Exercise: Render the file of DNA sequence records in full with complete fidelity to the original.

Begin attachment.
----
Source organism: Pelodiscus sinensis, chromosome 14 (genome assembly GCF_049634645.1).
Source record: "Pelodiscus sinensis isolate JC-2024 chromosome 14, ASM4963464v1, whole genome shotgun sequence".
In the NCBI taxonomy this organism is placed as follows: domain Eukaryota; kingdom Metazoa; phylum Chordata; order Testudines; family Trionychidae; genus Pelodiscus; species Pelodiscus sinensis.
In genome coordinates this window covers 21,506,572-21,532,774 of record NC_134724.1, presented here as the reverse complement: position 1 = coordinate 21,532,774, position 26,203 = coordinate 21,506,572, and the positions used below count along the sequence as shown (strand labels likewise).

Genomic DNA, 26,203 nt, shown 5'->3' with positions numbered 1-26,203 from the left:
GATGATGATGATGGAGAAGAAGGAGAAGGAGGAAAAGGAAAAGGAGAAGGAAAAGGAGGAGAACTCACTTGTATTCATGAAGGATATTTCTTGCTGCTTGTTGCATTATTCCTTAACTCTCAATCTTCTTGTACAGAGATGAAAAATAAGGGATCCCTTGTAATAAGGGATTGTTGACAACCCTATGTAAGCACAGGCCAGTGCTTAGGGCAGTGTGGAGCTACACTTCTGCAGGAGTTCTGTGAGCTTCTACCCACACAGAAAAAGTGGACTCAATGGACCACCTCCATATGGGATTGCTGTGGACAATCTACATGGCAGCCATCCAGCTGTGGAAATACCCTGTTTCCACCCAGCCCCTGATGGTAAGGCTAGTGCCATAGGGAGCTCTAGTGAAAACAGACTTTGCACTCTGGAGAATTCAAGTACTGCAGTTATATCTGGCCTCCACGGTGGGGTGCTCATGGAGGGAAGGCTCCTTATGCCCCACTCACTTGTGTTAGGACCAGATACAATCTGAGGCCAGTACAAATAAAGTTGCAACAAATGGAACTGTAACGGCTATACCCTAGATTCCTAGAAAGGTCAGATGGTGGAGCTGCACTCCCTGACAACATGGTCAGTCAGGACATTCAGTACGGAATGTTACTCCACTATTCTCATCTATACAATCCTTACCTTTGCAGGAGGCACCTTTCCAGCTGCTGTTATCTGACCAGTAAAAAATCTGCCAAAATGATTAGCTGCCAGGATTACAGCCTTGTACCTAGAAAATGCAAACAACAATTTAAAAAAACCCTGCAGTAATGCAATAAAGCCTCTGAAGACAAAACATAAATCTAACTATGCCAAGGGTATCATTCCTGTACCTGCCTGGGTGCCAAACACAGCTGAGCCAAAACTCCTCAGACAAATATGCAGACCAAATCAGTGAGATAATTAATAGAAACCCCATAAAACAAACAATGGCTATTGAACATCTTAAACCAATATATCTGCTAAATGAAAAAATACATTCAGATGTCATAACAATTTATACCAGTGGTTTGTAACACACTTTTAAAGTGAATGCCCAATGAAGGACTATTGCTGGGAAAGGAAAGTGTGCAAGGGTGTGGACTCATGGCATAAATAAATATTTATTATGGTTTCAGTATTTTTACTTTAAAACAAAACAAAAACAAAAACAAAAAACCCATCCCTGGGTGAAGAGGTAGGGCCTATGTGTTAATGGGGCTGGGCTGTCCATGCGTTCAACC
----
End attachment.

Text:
Source organism: Pelodiscus sinensis, chromosome 14 (genome assembly GCF_049634645.1).
Source record: "Pelodiscus sinensis isolate JC-2024 chromosome 14, ASM4963464v1, whole genome shotgun sequence".
In the NCBI taxonomy this organism is placed as follows: domain Eukaryota; kingdom Metazoa; phylum Chordata; order Testudines; family Trionychidae; genus Pelodiscus; species Pelodiscus sinensis.
In genome coordinates this window covers 21,506,572-21,532,774 of record NC_134724.1, presented here as the reverse complement: position 1 = coordinate 21,532,774, position 26,203 = coordinate 21,506,572, and the positions used below count along the sequence as shown (strand labels likewise).

Genomic DNA, 26,203 nt, shown 5'->3' with positions numbered 1-26,203 from the left:
GATGATGATGATGGAGAAGAAGGAGAAGGAGGAAAAGGAAAAGGAGAAGGAAAAGGAGGAGAACTCACTTGTATTCATGAAGGATATTTCTTGCTGCTTGTTGCATTATTCCTTAACTCTCAATCTTCTTGTACAGAGATGAAAAATAAGGGATCCCTTGTAATAAGGGATTGTTGACAACCCTATGTAAGCACAGGCCAGTGCTTAGGGCAGTGTGGAGCTACACTTCTGCAGGAGTTCTGTGAGCTTCTACCCACACAGAAAAAGTGGACTCAATGGACCACCTCCATATGGGATTGCTGTGGACAATCTACATGGCAGCCATCCAGCTGTGGAAATACCCTGTTTCCACCCAGCCCCTGATGGTAAGGCTAGTGCCATAGGGAGCTCTAGTGAAAACAGACTTTGCACTCTGGAGAATTCAAGTACTGCAGTTATATCTGGCCTCCACGGTGGGGTGCTCATGGAGGGAAGGCTCCTTATGCCCCACTCACTTGTGTTAGGACCAGATACAATCTGAGGCCAGTACAAATAAAGTTGCAACAAATGGAACTGTAACGGCTATACCCTAGATTCCTAGAAAGGTCAGATGGTGGAGCTGCACTCCCTGACAACATGGTCAGTCAGGACATTCAGTACGGAATGTTACTCCACTATTCTCATCTATACAATCCTTACCTTTGCAGGAGGCACCTTTCCAGCTGCTGTTATCTGACCAGTAAAAAATCTGCCAAAATGATTAGCTGCCAGGATTACAGCCTTGTACCTAGAAAATGCAAACAACAATTTAAAAAAACCCTGCAGTAATGCAATAAAGCCTCTGAAGACAAAACATAAATCTAACTATGCCAAGGGTATCATTCCTGTACCTGCCTGGGTGCCAAACACAGCTGAGCCAAAACTCCTCAGACAAATATGCAGACCAAATCAGTGAGATAATTAATAGAAACCCCATAAAACAAACAATGGCTATTGAACATCTTAAACCAATATATCTGCTAAATGAAAAAATACATTCAGATGTCATAACAATTTATACCAGTGGTTTGTAACACACTTTTAAAGTGAATGCCCAATGAAGGACTATTGCTGGGAAAGGAAAGTGTGCAAGGGTGTGGACTCATGGCATAAATAAATATTTATTATGGTTTCAGTATTTTTACTTTAAAACAAAACAAAAACAAAAACAAAAAACCCATCCCTGGGTGAAGAGGTAGGGCCTATGTGTTAATGGGGCTGGGCTGTCCATGCGTTCAACC